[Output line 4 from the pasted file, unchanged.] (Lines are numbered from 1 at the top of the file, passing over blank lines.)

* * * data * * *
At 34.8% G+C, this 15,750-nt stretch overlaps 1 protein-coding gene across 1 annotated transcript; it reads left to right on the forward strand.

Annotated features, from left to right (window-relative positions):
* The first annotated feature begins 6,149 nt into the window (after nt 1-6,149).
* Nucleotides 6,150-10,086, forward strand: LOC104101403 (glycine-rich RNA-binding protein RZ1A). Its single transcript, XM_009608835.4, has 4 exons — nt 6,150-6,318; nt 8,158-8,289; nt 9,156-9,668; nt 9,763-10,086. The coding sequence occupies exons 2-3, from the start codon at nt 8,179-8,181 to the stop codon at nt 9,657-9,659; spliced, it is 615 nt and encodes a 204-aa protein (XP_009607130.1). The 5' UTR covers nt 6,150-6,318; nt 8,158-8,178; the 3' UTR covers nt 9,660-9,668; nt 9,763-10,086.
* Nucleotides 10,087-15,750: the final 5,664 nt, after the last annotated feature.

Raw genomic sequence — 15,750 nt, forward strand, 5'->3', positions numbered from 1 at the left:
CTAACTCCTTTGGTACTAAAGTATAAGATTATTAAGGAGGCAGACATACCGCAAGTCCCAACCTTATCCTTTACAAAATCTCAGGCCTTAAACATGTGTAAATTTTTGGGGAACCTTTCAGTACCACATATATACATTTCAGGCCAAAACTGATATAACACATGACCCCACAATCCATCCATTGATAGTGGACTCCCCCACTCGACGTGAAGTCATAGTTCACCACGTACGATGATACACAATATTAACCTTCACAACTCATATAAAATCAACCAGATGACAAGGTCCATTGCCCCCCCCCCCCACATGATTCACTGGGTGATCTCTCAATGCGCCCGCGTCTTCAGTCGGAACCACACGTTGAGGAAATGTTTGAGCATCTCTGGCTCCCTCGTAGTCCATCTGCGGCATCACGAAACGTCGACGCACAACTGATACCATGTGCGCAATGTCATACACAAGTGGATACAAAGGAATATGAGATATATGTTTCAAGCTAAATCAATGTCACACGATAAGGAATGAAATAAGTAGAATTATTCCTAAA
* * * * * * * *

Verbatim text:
* Nucleotides 6,150-10,086, forward strand: LOC104101403 (glycine-rich RNA-binding protein RZ1A). Its single transcript, XM_009608835.4, has 4 exons — nt 6,150-6,318; nt 8,158-8,289; nt 9,156-9,668; nt 9,763-10,086. The coding sequence occupies exons 2-3, from the start codon at nt 8,179-8,181 to the stop codon at nt 9,657-9,659; spliced, it is 615 nt and encodes a 204-aa protein (XP_009607130.1). The 5' UTR covers nt 6,150-6,318; nt 8,158-8,178; the 3' UTR covers nt 9,660-9,668; nt 9,763-10,086.